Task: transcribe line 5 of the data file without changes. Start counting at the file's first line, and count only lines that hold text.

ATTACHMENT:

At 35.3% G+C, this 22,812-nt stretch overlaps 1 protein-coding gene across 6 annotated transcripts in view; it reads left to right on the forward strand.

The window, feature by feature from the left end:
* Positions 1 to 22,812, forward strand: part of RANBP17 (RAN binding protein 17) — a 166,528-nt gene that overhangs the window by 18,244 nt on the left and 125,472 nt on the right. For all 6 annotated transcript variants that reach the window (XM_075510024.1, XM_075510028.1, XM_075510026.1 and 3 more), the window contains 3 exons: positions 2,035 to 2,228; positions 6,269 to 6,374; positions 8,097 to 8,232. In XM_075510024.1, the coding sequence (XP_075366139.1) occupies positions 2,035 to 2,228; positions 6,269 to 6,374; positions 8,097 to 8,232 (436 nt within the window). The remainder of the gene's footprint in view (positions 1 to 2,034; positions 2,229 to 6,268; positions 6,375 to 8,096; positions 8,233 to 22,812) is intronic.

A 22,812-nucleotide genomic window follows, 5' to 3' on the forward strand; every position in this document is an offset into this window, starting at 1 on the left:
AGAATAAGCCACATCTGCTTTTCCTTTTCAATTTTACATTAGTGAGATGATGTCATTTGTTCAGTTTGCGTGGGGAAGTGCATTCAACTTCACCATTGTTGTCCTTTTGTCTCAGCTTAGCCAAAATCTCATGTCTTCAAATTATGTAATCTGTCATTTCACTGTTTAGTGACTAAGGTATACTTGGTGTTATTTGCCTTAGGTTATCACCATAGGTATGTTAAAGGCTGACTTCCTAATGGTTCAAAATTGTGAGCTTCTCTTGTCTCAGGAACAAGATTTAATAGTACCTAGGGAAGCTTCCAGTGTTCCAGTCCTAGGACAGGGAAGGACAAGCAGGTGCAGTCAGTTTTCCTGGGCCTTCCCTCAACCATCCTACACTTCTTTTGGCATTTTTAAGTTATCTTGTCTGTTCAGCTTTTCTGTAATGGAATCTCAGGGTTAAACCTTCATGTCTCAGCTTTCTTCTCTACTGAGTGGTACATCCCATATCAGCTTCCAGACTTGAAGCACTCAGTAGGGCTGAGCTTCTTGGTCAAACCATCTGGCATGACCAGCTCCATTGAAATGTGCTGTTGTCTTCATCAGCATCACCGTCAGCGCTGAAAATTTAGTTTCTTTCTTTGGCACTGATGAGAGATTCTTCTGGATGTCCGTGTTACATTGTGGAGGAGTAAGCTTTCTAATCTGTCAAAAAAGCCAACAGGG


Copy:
AGAATAAGCCACATCTGCTTTTCCTTTTCAATTTTACATTAGTGAGATGATGTCATTTGTTCAGTTTGCGTGGGGAAGTGCATTCAACTTCACCATTGTTGTCCTTTTGTCTCAGCTTAGCCAAAATCTCATGTCTTCAAATTATGTAATCTGTCATTTCACTGTTTAGTGACTAAGGTATACTTGGTGTTATTTGCCTTAGGTTATCACCATAGGTATGTTAAAGGCTGACTTCCTAATGGTTCAAAATTGTGAGCTTCTCTTGTCTCAGGAACAAGATTTAATAGTACCTAGGGAAGCTTCCAGTGTTCCAGTCCTAGGACAGGGAAGGACAAGCAGGTGCAGTCAGTTTTCCTGGGCCTTCCCTCAACCATCCTACACTTCTTTTGGCATTTTTAAGTTATCTTGTCTGTTCAGCTTTTCTGTAATGGAATCTCAGGGTTAAACCTTCATGTCTCAGCTTTCTTCTCTACTGAGTGGTACATCCCATATCAGCTTCCAGACTTGAAGCACTCAGTAGGGCTGAGCTTCTTGGTCAAACCATCTGGCATGACCAGCTCCATTGAAATGTGCTGTTGTCTTCATCAGCATCACCGTCAGCGCTGAAAATTTAGTTTCTTTCTTTGGCACTGATGAGAGATTCTTCTGGATGTCCGTGTTACATTGTGGAGGAGTAAGCTTTCTAATCTGTCAAAAAAGCCAACAGGG